• Sign up for online local food markets. Fresh Food Revolution, a cooperative of local farmers and value-added food producers, has enabled their tenants to increase sales during the pandemic as customers turn to online shopping while staying at home.

Try creative delivery ideas

  • Deliver food in bundles with other products. Try some with a fun or useful factor, such as a meal with a unique branded face mask to distinguish products—this idea was inspired by a business providing toilet paper roll with meal purchase.
  • Package products as meal kits. Customers can purchase refrigerated or frozen foods and reheat them to eat at home.
  • Offer food subscriptions. Consumers can pre-order ahead of time and set a predetermined pickup location and time. This can enable the business to have a source of steady income.
  • Consider wholesaling food to local markets, groceries, and other sellers.
  • Consider offering temporary personal catering services to homes and businesses.

Focus on customer engagement, acquisition, and brand awareness

  • Ensure frequent and consistent online engagement to draw customers and keep them engaged. Post content about the company’s goals, initiatives, community impact and feature products and services on platforms such as Instagram, Facebook or Youtube Live.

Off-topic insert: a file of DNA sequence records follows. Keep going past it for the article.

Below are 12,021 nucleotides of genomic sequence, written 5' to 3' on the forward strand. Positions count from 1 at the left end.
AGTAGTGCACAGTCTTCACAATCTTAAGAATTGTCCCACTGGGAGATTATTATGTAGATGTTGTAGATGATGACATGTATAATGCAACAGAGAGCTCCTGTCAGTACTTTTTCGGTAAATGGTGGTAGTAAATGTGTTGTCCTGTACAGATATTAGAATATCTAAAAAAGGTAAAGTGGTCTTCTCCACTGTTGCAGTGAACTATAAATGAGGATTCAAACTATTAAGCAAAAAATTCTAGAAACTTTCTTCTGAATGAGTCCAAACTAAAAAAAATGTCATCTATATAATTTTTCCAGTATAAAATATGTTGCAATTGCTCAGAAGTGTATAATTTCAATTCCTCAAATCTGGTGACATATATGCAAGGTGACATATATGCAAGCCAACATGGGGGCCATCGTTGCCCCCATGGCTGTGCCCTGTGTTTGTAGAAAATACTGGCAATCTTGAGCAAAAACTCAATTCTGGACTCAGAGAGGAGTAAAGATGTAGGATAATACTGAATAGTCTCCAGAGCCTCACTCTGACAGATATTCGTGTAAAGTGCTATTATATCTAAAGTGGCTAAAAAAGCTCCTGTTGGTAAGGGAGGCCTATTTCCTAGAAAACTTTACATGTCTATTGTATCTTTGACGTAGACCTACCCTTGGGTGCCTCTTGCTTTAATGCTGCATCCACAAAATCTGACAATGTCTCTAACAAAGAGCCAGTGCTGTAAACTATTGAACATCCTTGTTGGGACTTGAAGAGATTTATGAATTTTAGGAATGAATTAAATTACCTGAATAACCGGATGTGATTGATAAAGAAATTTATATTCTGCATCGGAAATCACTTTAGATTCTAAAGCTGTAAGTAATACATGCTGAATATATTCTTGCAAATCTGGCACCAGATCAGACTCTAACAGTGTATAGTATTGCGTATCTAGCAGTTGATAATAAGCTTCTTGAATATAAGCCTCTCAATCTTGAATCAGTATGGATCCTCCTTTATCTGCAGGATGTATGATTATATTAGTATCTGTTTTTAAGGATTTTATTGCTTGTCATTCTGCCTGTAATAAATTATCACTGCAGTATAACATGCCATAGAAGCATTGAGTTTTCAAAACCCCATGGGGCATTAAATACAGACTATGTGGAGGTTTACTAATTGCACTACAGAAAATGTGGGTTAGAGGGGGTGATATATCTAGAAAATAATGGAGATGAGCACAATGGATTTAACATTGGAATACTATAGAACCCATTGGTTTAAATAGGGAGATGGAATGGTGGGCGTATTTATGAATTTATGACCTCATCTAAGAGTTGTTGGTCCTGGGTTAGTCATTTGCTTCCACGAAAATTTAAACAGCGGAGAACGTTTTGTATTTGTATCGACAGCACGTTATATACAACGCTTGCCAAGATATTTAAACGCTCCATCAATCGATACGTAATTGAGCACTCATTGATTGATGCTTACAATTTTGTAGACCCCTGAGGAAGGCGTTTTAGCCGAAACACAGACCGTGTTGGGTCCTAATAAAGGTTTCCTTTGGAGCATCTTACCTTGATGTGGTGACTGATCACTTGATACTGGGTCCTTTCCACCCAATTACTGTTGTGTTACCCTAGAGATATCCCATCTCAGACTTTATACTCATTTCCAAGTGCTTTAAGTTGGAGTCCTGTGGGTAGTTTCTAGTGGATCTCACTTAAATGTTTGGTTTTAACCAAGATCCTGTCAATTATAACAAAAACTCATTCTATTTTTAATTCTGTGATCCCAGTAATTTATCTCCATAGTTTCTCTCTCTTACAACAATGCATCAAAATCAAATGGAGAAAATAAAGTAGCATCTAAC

• Try Question and Answer sessions, tutorials, themed live streams, giveaways, and collaborations with other businesses and guests from the local community.
  • Start a TikTok or social media challenge on Instagram or Facebook.
  • Better understand the demographics of your customers by collecting who they are (email or Instagram signup) and what channel they use (walk-ups, mobile orders, website, etc.) and load into a Customer Relationship Management (CRM) tool (e.g. Hubspot, Salesforce, or simply a spreadsheet).
  • Offer online cooking classes and demonstrations.
  • Create recipe books that include the company’s signature dish recipes.



Create a safe space and follow social distancing requirements

  • Learn what the experience was like for businesses in states that have already reopened (Tampa Bay, Houston).
  • Move tables at least six feet apart.
  • Tape down social distancing lines on the floors.
  • Require employees and encourage customers to wear Personal Protective Equipment (PPE) such as face masks.